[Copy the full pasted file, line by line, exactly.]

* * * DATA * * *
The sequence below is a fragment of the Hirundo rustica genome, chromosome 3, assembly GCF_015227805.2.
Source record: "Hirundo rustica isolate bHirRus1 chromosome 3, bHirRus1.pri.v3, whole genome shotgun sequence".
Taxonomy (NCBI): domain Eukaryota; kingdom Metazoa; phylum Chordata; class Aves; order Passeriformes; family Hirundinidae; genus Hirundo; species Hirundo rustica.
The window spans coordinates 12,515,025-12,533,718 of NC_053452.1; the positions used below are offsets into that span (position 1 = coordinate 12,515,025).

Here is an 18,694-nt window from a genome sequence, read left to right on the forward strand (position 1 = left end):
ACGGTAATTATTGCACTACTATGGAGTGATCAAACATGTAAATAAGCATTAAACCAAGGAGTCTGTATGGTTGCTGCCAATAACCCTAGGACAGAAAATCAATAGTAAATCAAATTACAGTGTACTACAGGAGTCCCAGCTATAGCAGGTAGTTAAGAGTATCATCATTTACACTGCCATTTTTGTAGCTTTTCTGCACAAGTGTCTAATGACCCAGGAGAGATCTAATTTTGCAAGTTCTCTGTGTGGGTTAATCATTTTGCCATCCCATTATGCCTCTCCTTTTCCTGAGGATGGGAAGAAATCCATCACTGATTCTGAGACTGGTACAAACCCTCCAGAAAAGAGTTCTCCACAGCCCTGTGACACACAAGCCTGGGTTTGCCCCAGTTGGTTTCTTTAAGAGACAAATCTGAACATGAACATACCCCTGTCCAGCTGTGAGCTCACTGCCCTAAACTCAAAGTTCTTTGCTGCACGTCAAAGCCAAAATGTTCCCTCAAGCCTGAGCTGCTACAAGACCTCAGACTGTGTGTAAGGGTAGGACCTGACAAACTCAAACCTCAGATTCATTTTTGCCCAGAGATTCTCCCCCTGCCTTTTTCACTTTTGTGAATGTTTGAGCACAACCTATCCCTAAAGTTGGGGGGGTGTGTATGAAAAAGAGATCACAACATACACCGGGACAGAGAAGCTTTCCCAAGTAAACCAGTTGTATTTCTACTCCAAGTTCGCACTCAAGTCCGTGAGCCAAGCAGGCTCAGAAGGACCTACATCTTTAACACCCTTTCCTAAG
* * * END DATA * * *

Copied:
The sequence below is a fragment of the Hirundo rustica genome, chromosome 3, assembly GCF_015227805.2.
Source record: "Hirundo rustica isolate bHirRus1 chromosome 3, bHirRus1.pri.v3, whole genome shotgun sequence".
Taxonomy (NCBI): domain Eukaryota; kingdom Metazoa; phylum Chordata; class Aves; order Passeriformes; family Hirundinidae; genus Hirundo; species Hirundo rustica.
The window spans coordinates 12,515,025-12,533,718 of NC_053452.1; the positions used below are offsets into that span (position 1 = coordinate 12,515,025).

Here is an 18,694-nt window from a genome sequence, read left to right on the forward strand (position 1 = left end):
ACGGTAATTATTGCACTACTATGGAGTGATCAAACATGTAAATAAGCATTAAACCAAGGAGTCTGTATGGTTGCTGCCAATAACCCTAGGACAGAAAATCAATAGTAAATCAAATTACAGTGTACTACAGGAGTCCCAGCTATAGCAGGTAGTTAAGAGTATCATCATTTACACTGCCATTTTTGTAGCTTTTCTGCACAAGTGTCTAATGACCCAGGAGAGATCTAATTTTGCAAGTTCTCTGTGTGGGTTAATCATTTTGCCATCCCATTATGCCTCTCCTTTTCCTGAGGATGGGAAGAAATCCATCACTGATTCTGAGACTGGTACAAACCCTCCAGAAAAGAGTTCTCCACAGCCCTGTGACACACAAGCCTGGGTTTGCCCCAGTTGGTTTCTTTAAGAGACAAATCTGAACATGAACATACCCCTGTCCAGCTGTGAGCTCACTGCCCTAAACTCAAAGTTCTTTGCTGCACGTCAAAGCCAAAATGTTCCCTCAAGCCTGAGCTGCTACAAGACCTCAGACTGTGTGTAAGGGTAGGACCTGACAAACTCAAACCTCAGATTCATTTTTGCCCAGAGATTCTCCCCCTGCCTTTTTCACTTTTGTGAATGTTTGAGCACAACCTATCCCTAAAGTTGGGGGGGTGTGTATGAAAAAGAGATCACAACATACACCGGGACAGAGAAGCTTTCCCAAGTAAACCAGTTGTATTTCTACTCCAAGTTCGCACTCAAGTCCGTGAGCCAAGCAGGCTCAGAAGGACCTACATCTTTAACACCCTTTCCTAAG